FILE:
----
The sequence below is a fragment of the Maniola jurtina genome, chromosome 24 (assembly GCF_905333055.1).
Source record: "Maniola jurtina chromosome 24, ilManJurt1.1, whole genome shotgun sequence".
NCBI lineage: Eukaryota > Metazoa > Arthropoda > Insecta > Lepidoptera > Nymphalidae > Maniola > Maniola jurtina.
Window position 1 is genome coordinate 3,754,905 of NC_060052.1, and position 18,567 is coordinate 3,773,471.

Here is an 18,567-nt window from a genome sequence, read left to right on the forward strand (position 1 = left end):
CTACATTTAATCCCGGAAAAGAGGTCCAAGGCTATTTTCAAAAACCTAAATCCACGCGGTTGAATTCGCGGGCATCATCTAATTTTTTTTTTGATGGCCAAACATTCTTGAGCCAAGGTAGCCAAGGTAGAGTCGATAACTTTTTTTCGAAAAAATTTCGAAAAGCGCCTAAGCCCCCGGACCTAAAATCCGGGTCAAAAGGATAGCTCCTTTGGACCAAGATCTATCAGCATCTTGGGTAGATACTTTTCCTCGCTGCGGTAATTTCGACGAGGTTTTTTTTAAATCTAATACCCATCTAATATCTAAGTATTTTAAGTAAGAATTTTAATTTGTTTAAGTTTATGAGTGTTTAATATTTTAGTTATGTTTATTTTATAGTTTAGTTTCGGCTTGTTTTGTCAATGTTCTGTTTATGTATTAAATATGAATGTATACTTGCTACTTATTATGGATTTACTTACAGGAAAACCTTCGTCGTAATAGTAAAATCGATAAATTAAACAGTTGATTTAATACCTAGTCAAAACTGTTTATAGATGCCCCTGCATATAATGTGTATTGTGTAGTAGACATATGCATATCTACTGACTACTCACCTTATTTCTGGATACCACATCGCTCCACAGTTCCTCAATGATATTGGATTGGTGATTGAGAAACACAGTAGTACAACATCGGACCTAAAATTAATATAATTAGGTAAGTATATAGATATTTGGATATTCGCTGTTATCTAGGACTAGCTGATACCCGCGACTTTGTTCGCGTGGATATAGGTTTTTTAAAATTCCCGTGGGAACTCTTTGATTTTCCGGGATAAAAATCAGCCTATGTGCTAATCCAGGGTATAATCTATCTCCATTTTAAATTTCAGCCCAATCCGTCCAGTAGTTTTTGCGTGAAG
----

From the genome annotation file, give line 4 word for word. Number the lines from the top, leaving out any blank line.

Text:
Window position 1 is genome coordinate 3,754,905 of NC_060052.1, and position 18,567 is coordinate 3,773,471.